If you’re worried about someone finding out what you’re pointing your browser at, there are plenty of options for keeping it secret, with varying levels of difficulty and effectiveness. Veil takes things further than perhaps any other anonymous browsing method by masking the page you’re viewing not just from would-be attackers, but from your own operating system.
The problem, as the MIT researchers behind Veil explain in a new paper outlining the service, is that private browsing modes, even ones using Tor and other measures, can still leave a trace of your history on the device itself, in RAM or temporary storage.
When you visit a page, even anonymously, that page and its components still have to be loaded into memory, displayed and cached, libraries or plugins perhaps accessed or modified. The browser may try to delete these traces, but success can vary depending on how things are set up. A sort of ghost version of your activity may live on in your RAM, even if it’s just a hash of some data or timestamp.
“The fundamental problem is that [the browser] collects this information, and then the browser does its best effort to fix it. But at the end of the day, no matter what the browser’s best effort is, it still collects it,” explained MIT graduate student Frank Wang, the lead author of the paper, in a news release. “We might as well not collect that information in the first place.”
Veil takes things several steps further by handling delivery of the site via what they call a “blinding server.” You enter the URL into the site and the page is retrieved for you from the special servers, encrypted in transit and in your browser cache, and only decrypted for your viewing. Links and URLs are themselves encrypted so they can’t be linked to the content requested.
Furthermore, it injects invisible garbage code into the page while also “mutating” the content (again, invisibly) so that you could load it a thousand times on the same computer and although it would look the same to you, any resulting digital fingerprints like hash, payload size and so on would always be different.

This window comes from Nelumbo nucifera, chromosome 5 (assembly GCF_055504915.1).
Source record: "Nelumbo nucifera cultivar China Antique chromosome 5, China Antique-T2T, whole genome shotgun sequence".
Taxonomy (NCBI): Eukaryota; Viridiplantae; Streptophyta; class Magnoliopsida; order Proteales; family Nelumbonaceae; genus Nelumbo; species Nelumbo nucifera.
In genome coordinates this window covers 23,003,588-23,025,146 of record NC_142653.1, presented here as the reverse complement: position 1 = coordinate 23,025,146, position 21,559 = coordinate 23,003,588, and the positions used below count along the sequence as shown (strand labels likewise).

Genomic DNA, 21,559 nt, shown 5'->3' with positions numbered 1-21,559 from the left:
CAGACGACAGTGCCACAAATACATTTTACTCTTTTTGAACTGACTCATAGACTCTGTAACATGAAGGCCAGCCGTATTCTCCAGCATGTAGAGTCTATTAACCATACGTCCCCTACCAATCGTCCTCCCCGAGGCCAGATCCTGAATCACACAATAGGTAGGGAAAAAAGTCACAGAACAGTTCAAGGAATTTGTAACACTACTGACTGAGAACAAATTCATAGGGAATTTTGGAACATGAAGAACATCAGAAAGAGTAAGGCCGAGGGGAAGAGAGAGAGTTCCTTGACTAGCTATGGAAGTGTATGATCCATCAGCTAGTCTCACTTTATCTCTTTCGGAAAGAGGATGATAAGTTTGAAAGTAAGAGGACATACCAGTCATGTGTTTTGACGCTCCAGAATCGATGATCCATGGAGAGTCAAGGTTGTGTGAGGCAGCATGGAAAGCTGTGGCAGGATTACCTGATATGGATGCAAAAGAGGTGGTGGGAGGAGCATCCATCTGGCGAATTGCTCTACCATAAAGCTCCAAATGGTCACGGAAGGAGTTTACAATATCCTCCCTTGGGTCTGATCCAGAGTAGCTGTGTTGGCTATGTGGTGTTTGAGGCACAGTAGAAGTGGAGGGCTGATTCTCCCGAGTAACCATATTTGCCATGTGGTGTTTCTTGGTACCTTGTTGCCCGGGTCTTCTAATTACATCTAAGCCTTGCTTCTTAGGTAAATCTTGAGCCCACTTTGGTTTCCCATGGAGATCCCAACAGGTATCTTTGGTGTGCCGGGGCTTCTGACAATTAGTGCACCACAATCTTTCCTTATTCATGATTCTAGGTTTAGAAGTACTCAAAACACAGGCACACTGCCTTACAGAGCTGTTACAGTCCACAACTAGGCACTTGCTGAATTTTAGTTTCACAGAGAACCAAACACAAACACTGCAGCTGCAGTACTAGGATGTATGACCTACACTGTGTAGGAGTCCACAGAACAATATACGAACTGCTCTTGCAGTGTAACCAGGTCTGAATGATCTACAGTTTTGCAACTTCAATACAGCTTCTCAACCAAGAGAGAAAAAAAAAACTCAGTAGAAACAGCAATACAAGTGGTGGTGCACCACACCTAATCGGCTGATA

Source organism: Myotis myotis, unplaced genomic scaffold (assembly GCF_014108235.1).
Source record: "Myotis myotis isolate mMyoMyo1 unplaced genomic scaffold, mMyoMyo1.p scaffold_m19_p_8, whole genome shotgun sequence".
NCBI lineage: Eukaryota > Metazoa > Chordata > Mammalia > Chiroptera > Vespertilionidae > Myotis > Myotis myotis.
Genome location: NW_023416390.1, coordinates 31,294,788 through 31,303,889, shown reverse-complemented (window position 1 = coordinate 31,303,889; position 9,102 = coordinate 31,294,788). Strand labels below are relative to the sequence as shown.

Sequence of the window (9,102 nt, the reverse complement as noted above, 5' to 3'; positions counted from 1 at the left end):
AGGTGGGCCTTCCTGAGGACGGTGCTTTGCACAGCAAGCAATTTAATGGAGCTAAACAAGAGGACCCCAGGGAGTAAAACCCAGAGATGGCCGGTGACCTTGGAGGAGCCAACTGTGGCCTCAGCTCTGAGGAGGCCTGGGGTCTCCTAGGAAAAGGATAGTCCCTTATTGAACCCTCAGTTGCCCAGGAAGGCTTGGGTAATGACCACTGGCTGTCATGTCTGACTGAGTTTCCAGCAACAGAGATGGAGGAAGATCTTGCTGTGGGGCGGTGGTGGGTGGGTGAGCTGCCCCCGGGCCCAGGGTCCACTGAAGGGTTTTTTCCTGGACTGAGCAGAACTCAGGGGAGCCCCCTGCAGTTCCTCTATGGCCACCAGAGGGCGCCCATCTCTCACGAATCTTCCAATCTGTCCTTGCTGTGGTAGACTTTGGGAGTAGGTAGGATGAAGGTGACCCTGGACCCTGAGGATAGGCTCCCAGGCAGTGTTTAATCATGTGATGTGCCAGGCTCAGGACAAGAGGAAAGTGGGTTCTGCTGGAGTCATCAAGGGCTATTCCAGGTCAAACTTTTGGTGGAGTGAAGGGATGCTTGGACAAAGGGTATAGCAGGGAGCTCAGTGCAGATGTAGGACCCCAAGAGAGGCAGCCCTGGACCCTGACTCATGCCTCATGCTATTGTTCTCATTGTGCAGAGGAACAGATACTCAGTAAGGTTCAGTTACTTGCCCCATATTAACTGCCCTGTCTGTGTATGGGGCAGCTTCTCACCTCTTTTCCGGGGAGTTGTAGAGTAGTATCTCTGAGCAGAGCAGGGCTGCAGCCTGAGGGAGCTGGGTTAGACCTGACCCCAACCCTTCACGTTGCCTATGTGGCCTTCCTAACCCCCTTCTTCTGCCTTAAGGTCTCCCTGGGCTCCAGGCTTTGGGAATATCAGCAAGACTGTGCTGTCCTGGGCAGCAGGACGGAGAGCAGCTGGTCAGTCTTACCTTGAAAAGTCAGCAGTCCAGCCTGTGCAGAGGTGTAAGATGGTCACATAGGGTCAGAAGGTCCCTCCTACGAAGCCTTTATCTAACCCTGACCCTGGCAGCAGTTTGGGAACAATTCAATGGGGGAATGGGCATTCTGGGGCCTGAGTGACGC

This way your computer never actually registers the actual URL, never caches any of the data and any traces left won’t match up with any database or even each other.
In the most extreme privacy case, users don’t even interact with the actual webpage — just an image of it.
Converting webpages to Veil-compatible ones can be done via a special compiler provided by the researchers. It shouldn’t break anything, though it will add to the bandwidth used and requests served, owing to the mutations and extra crypto operations.
But wait, there’s more! For those of you worried that even that level of obfuscation isn’t enough, there’s an option that I’ve always considered a possibility but never seen executed: browsing via visual data alone.
If you want, Veil will instead of showing you the target site’s actual code, just take a screenshot and show you that. You can click on the screenshot and it will record the location of that click, then transmit it to the actual page, returning a screenshot of the result.
The next step, I suppose, will be to employ a robot that looks at a completely separate computer somewhere and tells you what it sees in pig Latin. Onnection-cay ecure-say!
Of course, this isn’t a zero-trust situation: the blinding servers will, like Tor nodes, be run by volunteers and organizations that could attempt to compromise the system (a site could also run its own). But if the process is mathematically and procedurally verifiable, you should be okay. Of course, security researchers will want to audit the code.
Veil was presented this week at the Network and Distributed Systems Security Symposium in San Diego. You can read the full paper here.